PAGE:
Kathleen Hanna has been on a bit of a promotional tour for the release of The Punk Singer documentary that Sini Anderson directed.  She's been on Buzzfeed, Pitchfork, the Huffington Post  and various other major websites (conspicuously missing from the "feminist" pop culture site Jezebel).  I did an interview with Sini a couple of years ago when they were still in the filming phase, which you can read here.

After a few screenings and making the film festival run, The Punk Singer won a couple of awards, snagged a distribution deal and is set to open in 36 theaters in the US starting this Friday.  So this your chance to see an inside look at the life and work of a very influential artist, singer and feminist.  Even if those subjects don't interest you, it's just a well-made and entertaining film.

One of her promotional stops was on the now-canceled Totally Biased with W. Kamau Bell on Fox.  They discuss the film, her illness, riot grrrl and her husband Adrock from the Beastie Boys.  Kamau asks Kathleen about the lack of racial diversity that is associated with riot grrrl, which provokes a brief, but insightful conversation about what was happening during the inception of the movement.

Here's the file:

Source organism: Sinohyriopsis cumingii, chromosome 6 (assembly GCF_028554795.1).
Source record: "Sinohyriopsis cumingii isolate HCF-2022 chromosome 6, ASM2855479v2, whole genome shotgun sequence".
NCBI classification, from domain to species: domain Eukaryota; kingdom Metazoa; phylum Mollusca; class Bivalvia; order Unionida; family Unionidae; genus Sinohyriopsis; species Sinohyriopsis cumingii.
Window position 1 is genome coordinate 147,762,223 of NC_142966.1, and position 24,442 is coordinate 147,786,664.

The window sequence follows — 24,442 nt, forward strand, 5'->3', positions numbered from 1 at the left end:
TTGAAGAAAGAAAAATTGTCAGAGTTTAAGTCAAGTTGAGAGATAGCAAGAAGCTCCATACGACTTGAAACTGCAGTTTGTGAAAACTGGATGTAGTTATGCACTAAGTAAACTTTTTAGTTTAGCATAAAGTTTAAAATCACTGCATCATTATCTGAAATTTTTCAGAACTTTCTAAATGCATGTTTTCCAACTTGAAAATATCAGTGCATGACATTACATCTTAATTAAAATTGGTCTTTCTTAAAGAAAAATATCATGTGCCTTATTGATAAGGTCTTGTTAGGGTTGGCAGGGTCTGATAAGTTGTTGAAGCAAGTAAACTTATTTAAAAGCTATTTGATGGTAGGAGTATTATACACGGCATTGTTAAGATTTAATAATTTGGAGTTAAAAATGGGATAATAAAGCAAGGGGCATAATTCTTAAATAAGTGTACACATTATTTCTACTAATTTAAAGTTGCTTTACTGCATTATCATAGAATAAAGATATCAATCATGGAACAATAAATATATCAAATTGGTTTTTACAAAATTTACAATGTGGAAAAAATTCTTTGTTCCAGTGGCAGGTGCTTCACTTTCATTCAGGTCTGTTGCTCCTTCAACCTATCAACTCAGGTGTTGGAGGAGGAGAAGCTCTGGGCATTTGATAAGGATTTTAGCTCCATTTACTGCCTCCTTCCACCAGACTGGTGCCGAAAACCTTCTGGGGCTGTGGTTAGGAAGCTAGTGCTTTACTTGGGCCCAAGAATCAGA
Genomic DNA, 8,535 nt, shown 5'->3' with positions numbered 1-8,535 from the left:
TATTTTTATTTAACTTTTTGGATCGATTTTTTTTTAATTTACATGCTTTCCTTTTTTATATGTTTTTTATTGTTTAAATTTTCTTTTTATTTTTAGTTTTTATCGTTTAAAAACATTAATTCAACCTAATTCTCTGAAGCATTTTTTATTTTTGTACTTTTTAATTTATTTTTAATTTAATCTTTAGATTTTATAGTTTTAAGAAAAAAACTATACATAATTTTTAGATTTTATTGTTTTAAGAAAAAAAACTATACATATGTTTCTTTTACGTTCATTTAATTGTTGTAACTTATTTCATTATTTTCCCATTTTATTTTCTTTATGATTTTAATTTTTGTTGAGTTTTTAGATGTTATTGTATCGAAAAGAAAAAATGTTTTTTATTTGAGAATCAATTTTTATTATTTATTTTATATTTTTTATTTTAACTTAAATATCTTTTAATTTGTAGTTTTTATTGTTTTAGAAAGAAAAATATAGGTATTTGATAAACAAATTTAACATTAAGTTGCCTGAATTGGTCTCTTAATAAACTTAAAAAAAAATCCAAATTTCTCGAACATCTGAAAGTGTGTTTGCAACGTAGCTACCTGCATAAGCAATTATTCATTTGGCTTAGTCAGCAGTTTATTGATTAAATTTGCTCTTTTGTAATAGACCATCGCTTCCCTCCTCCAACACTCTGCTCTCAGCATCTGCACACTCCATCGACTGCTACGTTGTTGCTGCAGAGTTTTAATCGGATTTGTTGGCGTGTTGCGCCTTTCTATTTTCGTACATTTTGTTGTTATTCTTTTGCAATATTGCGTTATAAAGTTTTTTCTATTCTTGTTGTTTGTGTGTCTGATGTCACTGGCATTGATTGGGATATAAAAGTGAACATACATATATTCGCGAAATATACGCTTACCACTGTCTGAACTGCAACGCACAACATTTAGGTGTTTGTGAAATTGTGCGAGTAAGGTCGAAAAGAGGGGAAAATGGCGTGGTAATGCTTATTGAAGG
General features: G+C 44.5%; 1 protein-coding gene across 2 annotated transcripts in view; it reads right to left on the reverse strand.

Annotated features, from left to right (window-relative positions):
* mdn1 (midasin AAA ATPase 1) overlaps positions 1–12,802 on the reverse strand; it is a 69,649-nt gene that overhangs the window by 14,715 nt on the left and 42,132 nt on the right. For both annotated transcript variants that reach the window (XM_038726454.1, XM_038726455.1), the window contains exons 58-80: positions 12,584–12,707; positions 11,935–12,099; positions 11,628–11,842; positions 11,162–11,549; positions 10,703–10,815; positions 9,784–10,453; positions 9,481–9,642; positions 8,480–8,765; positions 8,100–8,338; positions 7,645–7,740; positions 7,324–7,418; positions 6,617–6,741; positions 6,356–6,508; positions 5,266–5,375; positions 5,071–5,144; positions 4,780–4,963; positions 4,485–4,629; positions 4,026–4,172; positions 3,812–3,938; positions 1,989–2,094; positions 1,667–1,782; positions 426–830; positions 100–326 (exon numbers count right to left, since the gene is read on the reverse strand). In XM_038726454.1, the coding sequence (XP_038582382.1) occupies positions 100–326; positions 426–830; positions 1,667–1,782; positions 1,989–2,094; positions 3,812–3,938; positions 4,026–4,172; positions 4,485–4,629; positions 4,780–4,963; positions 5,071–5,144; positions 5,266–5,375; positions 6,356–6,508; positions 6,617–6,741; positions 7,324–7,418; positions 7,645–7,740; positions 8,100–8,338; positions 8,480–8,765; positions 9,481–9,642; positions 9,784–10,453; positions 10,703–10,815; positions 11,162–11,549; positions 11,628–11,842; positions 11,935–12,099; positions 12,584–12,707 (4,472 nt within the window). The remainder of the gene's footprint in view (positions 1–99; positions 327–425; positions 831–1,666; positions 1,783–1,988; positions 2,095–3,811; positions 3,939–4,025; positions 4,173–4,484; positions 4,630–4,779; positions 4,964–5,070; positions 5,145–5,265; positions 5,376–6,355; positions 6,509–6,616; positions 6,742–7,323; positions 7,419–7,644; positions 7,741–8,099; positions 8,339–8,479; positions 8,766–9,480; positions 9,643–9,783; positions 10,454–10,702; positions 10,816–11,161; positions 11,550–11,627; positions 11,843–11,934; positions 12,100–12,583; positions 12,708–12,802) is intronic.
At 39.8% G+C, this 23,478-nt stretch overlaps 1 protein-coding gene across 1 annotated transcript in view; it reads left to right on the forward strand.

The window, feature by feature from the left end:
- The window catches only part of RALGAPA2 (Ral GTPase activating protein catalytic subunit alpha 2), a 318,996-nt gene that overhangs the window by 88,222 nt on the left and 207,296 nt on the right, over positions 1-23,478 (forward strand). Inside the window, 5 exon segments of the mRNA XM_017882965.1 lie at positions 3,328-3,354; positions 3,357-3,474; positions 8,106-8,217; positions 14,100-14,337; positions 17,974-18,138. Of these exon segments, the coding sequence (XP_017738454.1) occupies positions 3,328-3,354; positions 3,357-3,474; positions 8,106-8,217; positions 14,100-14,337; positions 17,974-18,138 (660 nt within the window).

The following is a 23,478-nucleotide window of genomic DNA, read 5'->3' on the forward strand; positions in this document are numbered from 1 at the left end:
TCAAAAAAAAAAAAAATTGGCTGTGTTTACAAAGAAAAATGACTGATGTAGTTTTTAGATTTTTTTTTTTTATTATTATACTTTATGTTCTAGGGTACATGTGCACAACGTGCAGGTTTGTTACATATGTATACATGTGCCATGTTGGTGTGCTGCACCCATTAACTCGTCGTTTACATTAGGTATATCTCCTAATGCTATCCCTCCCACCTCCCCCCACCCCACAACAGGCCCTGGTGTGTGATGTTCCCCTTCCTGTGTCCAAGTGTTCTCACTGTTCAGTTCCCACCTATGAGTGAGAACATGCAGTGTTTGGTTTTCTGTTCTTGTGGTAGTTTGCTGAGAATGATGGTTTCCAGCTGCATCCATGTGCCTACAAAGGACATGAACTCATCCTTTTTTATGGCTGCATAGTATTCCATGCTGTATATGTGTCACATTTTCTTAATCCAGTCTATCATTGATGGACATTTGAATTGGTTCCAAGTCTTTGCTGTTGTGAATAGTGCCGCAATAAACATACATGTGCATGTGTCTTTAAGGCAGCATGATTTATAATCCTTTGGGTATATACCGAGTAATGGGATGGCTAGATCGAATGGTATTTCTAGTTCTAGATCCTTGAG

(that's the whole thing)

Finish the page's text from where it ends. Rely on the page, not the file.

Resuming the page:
She acknowledges the lack of diversity, but also explains that there were women of color involved in shaping riot grrrl and she doesn't want their contributions to be erased.  Emily's Sassy Lime was an asian riot grrrl group who were on the same label as Bikini Kill in the 90s.  I loved them and consider them an influence and wish they were acknowledged and referenced more often when people talk about riot grrrl and racial diversity.  I met one of them once when my riot grrrl band in high school opened for The Pee Chees in 97.  One of the ESL girls was the roadie for them, so after the show, me and my friends interviewed her and Molly Neuman (originally of Bratmobile).  We put it in our zine Kazoo, and there's a video of it somewhere...